Now, it’s up _to_ those publishers now to decide on a new pub date. They need to take into consideration all kinds of things, including the new date for the tv show’s release (not that there is an _official_ date as yet—and even if there was, it could move. Stuff Happens, as I’ve told you before), plus the usual considerations—where they can find a good slot in their existing schedule, what’s a good time of year for it, and so on.

I don’t have any idea what the new pub date might be. I’ll tell you the minute we know. But my immediate concern is for all the people I’ve seen this week excitedly making plans to come and see me in Portland or wherever.

Since the pub date is moving….I’m afraid (and my Deep Apologies to the poor publicists) all the tour events will have to be rescheduled, once a new date is chosen.

Now, I know a lot of you have been ordering tickets to the Portland event on April 6th. I’ll talk to the Random House people and the Portland people, and see what can be worked out. I’m happy to go and do that event, even if it’s not part of the official book-tour, if the organizers want that. But that’s up to them. I _will_ do my best to make sure you aren’t harmed by the change, though.

I’m sorry about this, and I thank you for your patience and understanding.

Casting Commentary

Sam Heughan and Friend at Outlanderworld

Sam Heughan and Friend at Outlanderworld

Goodness, can’t leave you lot to your own devices for long, can I? [g] Given the amount of traffic I see in the stats for this blog and my Facebook page, I conclude that the Casting Wars are still boiling along.

Well. Look.

1) People are entitled to their own opinions. Naturally, I’d prefer these opinions to be expressed—and received—civilly, but up to you, of course. I believe in the virtues of free discourse.

2) I—of course—am likewise entitled to an opinion. [cough]

Now, my opinion is based on rather more information than most others expressed here, because

a) I created Jamie Fraser and thus—presumably–have a pretty good idea of what he really looks and acts like.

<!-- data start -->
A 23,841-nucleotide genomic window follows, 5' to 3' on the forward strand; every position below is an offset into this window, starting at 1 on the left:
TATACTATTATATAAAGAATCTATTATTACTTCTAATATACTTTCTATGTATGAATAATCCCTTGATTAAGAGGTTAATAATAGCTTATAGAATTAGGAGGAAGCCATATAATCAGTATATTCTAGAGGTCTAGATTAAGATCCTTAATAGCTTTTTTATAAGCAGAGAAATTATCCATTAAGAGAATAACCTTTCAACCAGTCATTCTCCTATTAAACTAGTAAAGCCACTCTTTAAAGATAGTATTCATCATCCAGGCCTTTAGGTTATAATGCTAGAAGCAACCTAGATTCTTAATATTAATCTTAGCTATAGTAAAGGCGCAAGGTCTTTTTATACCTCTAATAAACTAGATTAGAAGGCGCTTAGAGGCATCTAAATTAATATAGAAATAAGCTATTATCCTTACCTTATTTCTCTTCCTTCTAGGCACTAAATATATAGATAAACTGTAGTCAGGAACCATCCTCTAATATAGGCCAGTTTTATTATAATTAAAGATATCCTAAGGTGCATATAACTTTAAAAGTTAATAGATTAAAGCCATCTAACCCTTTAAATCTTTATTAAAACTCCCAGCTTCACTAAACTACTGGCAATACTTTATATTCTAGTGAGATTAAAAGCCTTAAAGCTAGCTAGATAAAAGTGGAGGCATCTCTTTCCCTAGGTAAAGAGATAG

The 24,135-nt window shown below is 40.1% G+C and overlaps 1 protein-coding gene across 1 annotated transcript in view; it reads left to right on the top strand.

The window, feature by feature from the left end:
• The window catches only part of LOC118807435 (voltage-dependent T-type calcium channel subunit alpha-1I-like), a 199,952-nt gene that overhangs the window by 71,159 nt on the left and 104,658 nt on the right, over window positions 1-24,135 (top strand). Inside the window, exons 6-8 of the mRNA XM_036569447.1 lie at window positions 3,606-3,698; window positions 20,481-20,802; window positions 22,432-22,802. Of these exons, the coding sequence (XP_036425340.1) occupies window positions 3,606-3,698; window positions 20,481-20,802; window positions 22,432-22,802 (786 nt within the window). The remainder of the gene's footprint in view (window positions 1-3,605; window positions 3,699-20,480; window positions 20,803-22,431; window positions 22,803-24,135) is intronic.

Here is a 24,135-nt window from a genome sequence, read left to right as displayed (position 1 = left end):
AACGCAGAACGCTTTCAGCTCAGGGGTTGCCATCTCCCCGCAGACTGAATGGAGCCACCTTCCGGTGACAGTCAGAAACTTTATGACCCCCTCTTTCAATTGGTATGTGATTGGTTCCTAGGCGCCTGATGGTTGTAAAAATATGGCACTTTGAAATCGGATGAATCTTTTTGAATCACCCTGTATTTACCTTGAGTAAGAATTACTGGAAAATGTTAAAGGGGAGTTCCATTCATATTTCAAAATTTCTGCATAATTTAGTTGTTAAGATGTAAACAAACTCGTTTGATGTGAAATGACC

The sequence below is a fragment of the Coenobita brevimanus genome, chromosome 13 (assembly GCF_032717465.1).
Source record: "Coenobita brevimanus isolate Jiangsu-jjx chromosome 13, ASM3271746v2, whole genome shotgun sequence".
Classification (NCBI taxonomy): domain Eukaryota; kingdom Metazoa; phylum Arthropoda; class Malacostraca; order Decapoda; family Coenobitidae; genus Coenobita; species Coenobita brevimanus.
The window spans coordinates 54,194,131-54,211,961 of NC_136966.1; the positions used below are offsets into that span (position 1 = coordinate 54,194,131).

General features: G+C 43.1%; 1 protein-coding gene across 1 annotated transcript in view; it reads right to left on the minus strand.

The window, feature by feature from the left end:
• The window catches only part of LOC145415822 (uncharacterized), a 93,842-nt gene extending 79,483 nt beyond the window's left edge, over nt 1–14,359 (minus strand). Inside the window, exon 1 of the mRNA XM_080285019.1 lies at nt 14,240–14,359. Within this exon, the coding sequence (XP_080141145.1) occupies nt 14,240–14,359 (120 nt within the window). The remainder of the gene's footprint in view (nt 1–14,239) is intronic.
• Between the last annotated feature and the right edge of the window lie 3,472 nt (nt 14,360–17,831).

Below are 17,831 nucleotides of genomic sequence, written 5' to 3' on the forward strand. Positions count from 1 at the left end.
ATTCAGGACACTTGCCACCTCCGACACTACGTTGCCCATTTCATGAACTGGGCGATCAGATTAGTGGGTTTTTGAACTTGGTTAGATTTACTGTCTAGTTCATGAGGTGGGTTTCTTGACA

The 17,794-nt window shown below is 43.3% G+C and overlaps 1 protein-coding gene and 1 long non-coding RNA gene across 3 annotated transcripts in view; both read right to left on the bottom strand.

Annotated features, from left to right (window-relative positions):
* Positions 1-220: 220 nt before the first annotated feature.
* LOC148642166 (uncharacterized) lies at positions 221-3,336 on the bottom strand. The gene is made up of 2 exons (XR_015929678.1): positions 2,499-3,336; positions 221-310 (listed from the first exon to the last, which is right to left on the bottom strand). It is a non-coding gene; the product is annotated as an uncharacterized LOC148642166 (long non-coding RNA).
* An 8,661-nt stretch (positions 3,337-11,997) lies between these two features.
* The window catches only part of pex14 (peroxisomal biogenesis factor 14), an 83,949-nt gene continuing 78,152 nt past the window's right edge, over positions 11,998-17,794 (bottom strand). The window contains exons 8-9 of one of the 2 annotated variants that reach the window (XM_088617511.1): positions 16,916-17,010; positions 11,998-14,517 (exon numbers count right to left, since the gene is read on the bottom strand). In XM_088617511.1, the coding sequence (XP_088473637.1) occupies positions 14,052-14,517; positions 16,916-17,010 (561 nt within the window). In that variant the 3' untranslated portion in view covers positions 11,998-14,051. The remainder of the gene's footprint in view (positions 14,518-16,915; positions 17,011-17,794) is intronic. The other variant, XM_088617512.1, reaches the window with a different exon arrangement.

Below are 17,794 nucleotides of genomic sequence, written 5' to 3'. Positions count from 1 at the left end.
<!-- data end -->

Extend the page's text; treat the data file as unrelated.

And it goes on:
b) While I haven’t yet met Sam Heughan, I’ve seen Rather a Lot of him (about 95%, at a rough guess), both in terms of

a. Photographs, and

b. Film, and

c. Bits and pieces, like audition tapes

Naturally, everyone forms mental images while reading. Everybody. I do it when I read other people’s books, too. Now, I can’t imagine why anyone—having read OUTLANDER—would form an image of Jamie as a 7-foot tall Bozo the clown on steroids, but you know….whatever floats your boat.

Why anyone should expect a film company to a) telepathically extract your personal vision of a character and b) try to replicate that onscreen is one of the Great Mysteries of the Universe, and I’m not about to try to solve it here—I got a book to write, among other things, and there are only so many hours in the day.

So I’m just going to say This about That:

Y’all have not seen Sam Heughan “be” Jamie Fraser.

I _have_.

Now, when they told me who they’d chosen and that they were sending me the audition tapes, I was in the car, driving from Phoenix to Santa Fe with my husband. Unable to get to my computer until we got to Santa Fe, I was madly googling “Sam Heughan” on my iPhone (my husband was driving, I hasten to add).

Frankly, I thought he looked bizarre. He’s 6’3”, that’s fine…very chiseled face, but oddly chiseled, and what’s with the large forehead and cleft chin?!? Jamie doesn’t have a cleft chin and his nose is not all that long, though it _is_ straight…and good grief, I know we wanted somebody who could play a 22-year-old virgin, but this guy hardly looks like he has hair on his behind, let alone the dangly bits…but…

But.

But you know, I _do_ understand what it is that actors do.

(Do you know that, btw? What they do is magic. They can become somebody they aren’t—and their physical outline is just Really Not That Important. (Within limits. Tom Cruise as Jack Reacher is a long way outside those limits…).)

So I sat down at my computer, sort of looking warily through my fingers. Willing to suspend disbelief if I could, but kind of dubious, you know?